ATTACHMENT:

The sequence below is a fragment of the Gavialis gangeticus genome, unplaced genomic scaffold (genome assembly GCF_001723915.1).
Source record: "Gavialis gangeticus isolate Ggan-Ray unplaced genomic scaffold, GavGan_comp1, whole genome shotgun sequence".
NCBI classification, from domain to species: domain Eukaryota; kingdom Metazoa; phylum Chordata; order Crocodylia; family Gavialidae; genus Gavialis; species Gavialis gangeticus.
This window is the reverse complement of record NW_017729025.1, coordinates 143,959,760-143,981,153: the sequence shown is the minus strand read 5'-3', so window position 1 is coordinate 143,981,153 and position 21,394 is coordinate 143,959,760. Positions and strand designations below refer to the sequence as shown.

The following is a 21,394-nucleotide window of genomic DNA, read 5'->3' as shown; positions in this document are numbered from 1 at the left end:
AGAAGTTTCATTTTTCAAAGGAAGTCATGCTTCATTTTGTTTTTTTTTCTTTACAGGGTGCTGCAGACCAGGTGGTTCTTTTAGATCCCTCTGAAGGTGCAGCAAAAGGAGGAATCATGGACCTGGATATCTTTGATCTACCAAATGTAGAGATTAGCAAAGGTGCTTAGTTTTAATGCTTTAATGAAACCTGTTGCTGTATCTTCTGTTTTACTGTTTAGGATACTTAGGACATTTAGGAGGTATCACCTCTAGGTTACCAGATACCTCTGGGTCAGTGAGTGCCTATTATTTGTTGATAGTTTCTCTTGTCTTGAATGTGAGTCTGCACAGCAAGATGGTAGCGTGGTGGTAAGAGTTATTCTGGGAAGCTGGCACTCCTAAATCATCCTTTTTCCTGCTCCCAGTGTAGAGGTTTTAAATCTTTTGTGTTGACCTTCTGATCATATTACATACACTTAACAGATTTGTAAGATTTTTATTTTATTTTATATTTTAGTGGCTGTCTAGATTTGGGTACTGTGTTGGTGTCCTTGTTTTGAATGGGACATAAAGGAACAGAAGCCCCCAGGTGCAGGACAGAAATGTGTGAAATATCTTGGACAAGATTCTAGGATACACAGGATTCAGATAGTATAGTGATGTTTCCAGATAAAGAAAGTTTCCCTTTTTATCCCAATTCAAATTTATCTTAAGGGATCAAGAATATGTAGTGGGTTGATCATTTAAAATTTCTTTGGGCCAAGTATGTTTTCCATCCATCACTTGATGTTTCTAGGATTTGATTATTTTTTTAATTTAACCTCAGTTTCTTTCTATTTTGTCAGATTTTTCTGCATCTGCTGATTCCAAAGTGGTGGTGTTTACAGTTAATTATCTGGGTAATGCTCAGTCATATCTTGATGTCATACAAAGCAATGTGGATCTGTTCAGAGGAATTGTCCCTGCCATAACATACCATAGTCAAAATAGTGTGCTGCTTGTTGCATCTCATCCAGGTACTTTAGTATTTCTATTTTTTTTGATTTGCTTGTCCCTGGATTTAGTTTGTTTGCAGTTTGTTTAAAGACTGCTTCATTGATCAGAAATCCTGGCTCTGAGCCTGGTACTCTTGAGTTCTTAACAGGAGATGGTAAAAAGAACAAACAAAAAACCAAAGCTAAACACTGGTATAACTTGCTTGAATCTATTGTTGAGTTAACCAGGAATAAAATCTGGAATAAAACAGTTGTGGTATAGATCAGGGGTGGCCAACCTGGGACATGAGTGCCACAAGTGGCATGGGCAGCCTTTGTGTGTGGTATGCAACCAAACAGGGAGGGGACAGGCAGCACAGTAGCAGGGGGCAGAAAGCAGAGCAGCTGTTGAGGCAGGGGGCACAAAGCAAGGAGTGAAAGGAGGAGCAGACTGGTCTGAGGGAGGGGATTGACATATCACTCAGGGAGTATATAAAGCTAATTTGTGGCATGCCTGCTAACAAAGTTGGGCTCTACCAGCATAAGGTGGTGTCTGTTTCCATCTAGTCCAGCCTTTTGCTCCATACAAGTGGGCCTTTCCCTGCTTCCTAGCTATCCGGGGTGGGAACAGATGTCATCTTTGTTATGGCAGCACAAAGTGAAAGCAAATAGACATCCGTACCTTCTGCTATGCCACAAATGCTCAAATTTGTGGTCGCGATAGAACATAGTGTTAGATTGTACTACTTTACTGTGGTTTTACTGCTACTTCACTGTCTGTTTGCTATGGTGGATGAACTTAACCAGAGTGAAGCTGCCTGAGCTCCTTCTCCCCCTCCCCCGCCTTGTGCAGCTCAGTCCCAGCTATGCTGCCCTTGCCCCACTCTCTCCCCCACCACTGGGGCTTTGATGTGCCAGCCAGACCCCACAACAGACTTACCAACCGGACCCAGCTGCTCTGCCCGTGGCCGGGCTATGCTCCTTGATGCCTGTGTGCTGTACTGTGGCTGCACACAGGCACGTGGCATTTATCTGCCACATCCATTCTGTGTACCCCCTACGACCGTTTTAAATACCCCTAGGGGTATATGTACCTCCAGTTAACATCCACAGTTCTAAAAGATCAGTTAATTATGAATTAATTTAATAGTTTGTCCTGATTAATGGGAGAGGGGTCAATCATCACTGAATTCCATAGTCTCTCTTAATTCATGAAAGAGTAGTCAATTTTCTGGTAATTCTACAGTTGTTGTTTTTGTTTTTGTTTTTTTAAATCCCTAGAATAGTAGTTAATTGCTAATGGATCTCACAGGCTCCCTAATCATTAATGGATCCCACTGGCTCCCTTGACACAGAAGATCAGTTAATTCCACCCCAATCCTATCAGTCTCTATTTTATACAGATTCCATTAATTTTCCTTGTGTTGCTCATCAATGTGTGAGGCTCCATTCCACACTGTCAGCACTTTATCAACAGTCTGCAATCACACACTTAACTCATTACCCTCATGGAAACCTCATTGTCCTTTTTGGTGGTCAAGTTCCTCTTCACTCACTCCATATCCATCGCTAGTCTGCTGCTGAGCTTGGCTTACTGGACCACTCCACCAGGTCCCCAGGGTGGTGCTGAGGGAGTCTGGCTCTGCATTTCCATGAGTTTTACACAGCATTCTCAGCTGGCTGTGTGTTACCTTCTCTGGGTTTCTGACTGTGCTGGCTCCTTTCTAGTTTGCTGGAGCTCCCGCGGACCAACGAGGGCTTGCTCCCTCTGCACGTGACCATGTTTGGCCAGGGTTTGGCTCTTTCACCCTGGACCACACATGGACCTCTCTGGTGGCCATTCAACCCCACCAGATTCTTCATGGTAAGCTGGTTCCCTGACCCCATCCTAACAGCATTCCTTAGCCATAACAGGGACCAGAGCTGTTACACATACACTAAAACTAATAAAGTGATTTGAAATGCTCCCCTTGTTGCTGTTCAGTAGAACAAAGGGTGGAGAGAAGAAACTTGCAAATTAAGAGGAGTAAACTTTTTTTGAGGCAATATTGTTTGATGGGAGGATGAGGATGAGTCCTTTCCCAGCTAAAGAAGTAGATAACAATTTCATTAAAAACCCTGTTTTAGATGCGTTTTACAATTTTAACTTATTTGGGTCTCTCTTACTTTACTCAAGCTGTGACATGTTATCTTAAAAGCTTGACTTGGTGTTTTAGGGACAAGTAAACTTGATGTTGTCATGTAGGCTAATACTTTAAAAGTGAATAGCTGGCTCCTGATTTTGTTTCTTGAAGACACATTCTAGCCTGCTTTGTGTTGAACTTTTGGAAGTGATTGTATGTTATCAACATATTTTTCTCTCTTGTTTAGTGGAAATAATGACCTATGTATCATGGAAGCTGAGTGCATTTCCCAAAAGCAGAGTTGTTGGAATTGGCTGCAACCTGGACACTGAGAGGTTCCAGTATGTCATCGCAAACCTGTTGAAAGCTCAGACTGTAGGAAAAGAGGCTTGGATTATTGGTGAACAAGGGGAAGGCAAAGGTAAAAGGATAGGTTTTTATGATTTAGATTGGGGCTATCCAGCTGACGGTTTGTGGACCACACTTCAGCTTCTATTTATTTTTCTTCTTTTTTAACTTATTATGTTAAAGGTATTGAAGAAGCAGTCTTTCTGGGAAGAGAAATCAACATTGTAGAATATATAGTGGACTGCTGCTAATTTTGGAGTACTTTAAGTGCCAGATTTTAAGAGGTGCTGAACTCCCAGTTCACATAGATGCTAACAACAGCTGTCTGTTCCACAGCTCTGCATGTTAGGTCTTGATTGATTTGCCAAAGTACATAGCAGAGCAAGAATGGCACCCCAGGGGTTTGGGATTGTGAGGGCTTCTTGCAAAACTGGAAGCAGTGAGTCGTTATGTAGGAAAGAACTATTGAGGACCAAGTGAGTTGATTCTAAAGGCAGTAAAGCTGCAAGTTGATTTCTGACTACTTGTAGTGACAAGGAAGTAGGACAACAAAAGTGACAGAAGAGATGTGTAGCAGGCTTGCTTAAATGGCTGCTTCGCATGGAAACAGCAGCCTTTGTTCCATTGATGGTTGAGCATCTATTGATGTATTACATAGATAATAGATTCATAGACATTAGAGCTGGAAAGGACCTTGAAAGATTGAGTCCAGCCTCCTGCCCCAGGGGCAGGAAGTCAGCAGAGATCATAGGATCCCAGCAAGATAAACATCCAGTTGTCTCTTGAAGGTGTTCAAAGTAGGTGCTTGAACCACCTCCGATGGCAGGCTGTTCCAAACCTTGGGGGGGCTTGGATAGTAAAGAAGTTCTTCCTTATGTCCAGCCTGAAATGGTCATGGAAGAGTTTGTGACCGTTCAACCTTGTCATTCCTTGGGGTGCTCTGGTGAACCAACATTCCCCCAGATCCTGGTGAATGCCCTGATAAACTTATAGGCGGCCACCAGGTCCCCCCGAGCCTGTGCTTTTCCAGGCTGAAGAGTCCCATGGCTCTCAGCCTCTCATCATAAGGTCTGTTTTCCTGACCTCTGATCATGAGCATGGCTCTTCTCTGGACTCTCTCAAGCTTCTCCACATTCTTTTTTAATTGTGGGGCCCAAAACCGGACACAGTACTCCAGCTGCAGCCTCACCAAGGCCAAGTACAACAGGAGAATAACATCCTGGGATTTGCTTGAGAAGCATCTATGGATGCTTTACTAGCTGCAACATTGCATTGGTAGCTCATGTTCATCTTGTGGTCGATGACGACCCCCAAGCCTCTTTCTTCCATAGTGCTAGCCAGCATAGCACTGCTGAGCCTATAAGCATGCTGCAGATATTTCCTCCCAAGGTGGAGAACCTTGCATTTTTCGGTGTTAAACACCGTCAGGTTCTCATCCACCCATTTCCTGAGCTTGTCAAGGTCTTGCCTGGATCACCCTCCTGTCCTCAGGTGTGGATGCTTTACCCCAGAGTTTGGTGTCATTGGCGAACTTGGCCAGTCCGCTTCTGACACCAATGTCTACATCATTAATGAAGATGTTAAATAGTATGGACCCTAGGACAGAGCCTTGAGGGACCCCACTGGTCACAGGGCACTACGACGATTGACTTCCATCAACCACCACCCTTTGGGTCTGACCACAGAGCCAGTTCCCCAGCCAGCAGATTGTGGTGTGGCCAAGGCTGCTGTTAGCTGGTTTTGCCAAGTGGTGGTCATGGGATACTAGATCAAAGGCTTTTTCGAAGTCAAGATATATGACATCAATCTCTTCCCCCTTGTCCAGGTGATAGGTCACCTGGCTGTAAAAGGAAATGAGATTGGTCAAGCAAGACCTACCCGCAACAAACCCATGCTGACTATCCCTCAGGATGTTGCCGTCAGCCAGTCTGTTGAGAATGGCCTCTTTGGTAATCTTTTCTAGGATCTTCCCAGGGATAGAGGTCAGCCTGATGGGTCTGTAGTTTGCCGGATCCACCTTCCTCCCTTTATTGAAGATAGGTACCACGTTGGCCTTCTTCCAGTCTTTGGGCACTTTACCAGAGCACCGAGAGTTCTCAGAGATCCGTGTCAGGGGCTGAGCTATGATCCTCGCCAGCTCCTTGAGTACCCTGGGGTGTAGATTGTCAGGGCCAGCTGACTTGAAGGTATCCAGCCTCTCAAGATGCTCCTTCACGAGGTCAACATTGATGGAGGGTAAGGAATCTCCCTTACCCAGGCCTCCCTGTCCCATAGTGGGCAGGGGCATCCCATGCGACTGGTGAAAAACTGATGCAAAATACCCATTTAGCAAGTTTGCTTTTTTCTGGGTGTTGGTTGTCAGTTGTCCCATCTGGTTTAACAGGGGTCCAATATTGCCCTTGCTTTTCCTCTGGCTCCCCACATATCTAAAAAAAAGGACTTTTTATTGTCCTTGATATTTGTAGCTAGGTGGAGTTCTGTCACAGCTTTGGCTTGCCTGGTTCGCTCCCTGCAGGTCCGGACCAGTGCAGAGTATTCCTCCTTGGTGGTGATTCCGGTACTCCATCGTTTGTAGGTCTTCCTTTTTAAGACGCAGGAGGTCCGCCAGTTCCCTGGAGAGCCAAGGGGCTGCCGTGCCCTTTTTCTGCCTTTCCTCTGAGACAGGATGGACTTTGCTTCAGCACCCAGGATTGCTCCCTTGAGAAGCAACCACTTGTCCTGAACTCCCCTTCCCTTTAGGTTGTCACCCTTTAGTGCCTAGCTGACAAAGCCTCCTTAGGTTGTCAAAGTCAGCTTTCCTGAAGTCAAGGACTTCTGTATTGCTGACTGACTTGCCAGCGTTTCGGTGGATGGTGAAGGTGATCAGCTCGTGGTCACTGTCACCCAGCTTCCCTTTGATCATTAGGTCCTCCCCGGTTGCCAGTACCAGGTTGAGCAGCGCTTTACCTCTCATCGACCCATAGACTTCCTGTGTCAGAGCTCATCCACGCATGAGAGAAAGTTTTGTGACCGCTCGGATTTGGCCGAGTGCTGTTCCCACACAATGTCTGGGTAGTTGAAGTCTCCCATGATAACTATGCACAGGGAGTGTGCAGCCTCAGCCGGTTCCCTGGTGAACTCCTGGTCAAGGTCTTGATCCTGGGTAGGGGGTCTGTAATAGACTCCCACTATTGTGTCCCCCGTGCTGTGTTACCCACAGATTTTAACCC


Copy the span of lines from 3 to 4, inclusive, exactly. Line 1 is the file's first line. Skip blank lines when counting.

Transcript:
NCBI classification, from domain to species: domain Eukaryota; kingdom Metazoa; phylum Chordata; order Crocodylia; family Gavialidae; genus Gavialis; species Gavialis gangeticus.
This window is the reverse complement of record NW_017729025.1, coordinates 143,959,760-143,981,153: the sequence shown is the minus strand read 5'-3', so window position 1 is coordinate 143,981,153 and position 21,394 is coordinate 143,959,760. Positions and strand designations below refer to the sequence as shown.